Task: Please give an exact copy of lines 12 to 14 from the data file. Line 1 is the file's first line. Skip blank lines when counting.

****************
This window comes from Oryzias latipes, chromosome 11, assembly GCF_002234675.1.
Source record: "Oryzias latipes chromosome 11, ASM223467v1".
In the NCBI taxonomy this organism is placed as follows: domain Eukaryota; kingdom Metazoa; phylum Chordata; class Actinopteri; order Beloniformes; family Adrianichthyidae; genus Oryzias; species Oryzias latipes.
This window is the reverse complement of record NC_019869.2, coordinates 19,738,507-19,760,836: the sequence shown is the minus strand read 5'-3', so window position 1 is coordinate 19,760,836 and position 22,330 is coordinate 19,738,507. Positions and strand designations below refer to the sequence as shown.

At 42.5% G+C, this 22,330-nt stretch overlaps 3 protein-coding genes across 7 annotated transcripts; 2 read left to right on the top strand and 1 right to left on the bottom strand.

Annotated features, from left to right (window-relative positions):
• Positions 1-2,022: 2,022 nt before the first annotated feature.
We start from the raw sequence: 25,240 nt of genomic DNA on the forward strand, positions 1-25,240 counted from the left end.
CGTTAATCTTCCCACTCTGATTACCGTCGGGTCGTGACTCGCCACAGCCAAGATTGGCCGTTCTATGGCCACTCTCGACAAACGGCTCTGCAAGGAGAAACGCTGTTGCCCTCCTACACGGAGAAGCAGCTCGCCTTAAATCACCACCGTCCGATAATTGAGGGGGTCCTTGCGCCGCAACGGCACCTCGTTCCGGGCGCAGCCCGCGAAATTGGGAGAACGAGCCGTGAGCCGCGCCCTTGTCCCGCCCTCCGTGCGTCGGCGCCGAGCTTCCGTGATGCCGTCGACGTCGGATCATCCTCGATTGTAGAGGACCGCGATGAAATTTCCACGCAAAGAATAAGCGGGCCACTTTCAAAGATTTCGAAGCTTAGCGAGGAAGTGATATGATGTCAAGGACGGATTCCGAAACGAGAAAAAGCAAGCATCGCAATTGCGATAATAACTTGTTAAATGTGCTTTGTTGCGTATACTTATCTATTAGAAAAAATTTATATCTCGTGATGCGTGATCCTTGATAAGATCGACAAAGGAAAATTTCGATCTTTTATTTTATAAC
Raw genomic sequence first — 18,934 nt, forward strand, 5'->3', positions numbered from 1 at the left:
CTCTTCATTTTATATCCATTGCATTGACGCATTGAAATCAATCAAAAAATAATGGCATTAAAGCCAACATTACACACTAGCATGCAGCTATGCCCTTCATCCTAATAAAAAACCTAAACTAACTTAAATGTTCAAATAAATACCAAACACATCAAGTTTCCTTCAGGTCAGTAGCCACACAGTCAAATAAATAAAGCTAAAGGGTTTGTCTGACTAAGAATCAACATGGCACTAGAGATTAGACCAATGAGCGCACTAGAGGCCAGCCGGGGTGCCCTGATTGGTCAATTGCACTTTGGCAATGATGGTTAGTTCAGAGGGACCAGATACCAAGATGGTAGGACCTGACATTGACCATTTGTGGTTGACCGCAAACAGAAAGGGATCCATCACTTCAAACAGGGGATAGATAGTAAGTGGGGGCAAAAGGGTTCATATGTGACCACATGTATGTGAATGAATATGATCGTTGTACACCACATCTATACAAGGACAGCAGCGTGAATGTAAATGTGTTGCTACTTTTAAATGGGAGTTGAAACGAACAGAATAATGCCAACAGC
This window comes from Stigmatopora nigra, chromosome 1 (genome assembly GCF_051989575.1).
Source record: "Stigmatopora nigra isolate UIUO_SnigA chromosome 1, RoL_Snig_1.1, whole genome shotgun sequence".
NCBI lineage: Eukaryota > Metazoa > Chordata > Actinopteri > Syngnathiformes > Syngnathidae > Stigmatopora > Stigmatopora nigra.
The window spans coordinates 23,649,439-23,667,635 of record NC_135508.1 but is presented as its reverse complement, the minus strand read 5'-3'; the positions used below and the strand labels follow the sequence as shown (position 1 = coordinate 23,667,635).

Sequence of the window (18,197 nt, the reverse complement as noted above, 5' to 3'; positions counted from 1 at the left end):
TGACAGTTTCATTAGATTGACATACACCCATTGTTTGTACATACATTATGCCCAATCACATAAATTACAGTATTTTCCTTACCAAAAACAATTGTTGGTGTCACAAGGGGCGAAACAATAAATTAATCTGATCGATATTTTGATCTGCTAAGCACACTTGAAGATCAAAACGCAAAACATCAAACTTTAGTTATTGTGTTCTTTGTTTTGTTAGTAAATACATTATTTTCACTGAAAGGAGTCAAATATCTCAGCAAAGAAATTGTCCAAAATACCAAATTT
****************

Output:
This window comes from Stigmatopora nigra, chromosome 1 (genome assembly GCF_051989575.1).
Source record: "Stigmatopora nigra isolate UIUO_SnigA chromosome 1, RoL_Snig_1.1, whole genome shotgun sequence".
NCBI lineage: Eukaryota > Metazoa > Chordata > Actinopteri > Syngnathiformes > Syngnathidae > Stigmatopora > Stigmatopora nigra.